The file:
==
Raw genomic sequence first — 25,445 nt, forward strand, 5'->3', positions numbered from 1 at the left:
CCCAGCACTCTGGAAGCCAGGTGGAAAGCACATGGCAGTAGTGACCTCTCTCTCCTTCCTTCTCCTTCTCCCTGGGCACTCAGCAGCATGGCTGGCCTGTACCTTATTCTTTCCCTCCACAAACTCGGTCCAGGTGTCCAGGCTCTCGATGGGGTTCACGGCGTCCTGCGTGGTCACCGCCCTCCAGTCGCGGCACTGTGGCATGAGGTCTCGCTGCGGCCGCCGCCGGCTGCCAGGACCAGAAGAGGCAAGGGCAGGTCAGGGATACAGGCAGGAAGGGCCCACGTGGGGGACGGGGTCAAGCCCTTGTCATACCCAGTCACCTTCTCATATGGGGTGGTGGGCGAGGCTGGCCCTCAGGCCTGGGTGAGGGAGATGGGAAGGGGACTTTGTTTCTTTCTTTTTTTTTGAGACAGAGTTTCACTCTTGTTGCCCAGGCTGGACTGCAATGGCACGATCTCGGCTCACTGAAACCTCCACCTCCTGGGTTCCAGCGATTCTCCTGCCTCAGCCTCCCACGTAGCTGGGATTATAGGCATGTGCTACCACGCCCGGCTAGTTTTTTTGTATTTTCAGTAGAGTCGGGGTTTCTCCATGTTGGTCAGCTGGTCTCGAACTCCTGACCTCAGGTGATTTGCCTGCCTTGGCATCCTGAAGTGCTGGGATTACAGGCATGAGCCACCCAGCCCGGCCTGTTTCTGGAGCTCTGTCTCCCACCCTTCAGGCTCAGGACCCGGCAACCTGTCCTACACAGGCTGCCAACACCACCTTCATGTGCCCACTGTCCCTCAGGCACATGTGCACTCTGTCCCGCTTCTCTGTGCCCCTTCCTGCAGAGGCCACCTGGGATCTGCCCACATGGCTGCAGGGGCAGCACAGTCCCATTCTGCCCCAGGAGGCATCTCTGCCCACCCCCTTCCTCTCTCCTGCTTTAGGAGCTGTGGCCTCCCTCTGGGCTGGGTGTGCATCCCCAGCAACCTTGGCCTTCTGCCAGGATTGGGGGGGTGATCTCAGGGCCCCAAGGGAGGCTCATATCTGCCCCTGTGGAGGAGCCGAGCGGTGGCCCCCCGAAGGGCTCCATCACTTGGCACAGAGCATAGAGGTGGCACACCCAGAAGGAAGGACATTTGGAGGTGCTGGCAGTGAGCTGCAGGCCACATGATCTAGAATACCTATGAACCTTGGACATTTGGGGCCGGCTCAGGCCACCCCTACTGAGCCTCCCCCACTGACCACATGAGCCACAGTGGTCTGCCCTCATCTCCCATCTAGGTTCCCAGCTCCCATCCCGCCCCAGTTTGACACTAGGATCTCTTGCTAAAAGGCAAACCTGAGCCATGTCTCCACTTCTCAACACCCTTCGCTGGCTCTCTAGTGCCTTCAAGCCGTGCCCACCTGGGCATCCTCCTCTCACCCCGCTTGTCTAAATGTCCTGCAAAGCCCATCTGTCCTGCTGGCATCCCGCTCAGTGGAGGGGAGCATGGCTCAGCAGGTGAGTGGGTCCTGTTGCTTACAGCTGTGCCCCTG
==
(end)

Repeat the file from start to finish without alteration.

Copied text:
Raw genomic sequence first — 25,445 nt, forward strand, 5'->3', positions numbered from 1 at the left:
CCCAGCACTCTGGAAGCCAGGTGGAAAGCACATGGCAGTAGTGACCTCTCTCTCCTTCCTTCTCCTTCTCCCTGGGCACTCAGCAGCATGGCTGGCCTGTACCTTATTCTTTCCCTCCACAAACTCGGTCCAGGTGTCCAGGCTCTCGATGGGGTTCACGGCGTCCTGCGTGGTCACCGCCCTCCAGTCGCGGCACTGTGGCATGAGGTCTCGCTGCGGCCGCCGCCGGCTGCCAGGACCAGAAGAGGCAAGGGCAGGTCAGGGATACAGGCAGGAAGGGCCCACGTGGGGGACGGGGTCAAGCCCTTGTCATACCCAGTCACCTTCTCATATGGGGTGGTGGGCGAGGCTGGCCCTCAGGCCTGGGTGAGGGAGATGGGAAGGGGACTTTGTTTCTTTCTTTTTTTTTGAGACAGAGTTTCACTCTTGTTGCCCAGGCTGGACTGCAATGGCACGATCTCGGCTCACTGAAACCTCCACCTCCTGGGTTCCAGCGATTCTCCTGCCTCAGCCTCCCACGTAGCTGGGATTATAGGCATGTGCTACCACGCCCGGCTAGTTTTTTTGTATTTTCAGTAGAGTCGGGGTTTCTCCATGTTGGTCAGCTGGTCTCGAACTCCTGACCTCAGGTGATTTGCCTGCCTTGGCATCCTGAAGTGCTGGGATTACAGGCATGAGCCACCCAGCCCGGCCTGTTTCTGGAGCTCTGTCTCCCACCCTTCAGGCTCAGGACCCGGCAACCTGTCCTACACAGGCTGCCAACACCACCTTCATGTGCCCACTGTCCCTCAGGCACATGTGCACTCTGTCCCGCTTCTCTGTGCCCCTTCCTGCAGAGGCCACCTGGGATCTGCCCACATGGCTGCAGGGGCAGCACAGTCCCATTCTGCCCCAGGAGGCATCTCTGCCCACCCCCTTCCTCTCTCCTGCTTTAGGAGCTGTGGCCTCCCTCTGGGCTGGGTGTGCATCCCCAGCAACCTTGGCCTTCTGCCAGGATTGGGGGGGTGATCTCAGGGCCCCAAGGGAGGCTCATATCTGCCCCTGTGGAGGAGCCGAGCGGTGGCCCCCCGAAGGGCTCCATCACTTGGCACAGAGCATAGAGGTGGCACACCCAGAAGGAAGGACATTTGGAGGTGCTGGCAGTGAGCTGCAGGCCACATGATCTAGAATACCTATGAACCTTGGACATTTGGGGCCGGCTCAGGCCACCCCTACTGAGCCTCCCCCACTGACCACATGAGCCACAGTGGTCTGCCCTCATCTCCCATCTAGGTTCCCAGCTCCCATCCCGCCCCAGTTTGACACTAGGATCTCTTGCTAAAAGGCAAACCTGAGCCATGTCTCCACTTCTCAACACCCTTCGCTGGCTCTCTAGTGCCTTCAAGCCGTGCCCACCTGGGCATCCTCCTCTCACCCCGCTTGTCTAAATGTCCTGCAAAGCCCATCTGTCCTGCTGGCATCCCGCTCAGTGGAGGGGAGCATGGCTCAGCAGGTGAGTGGGTCCTGTTGCTTACAGCTGTGCCCCTG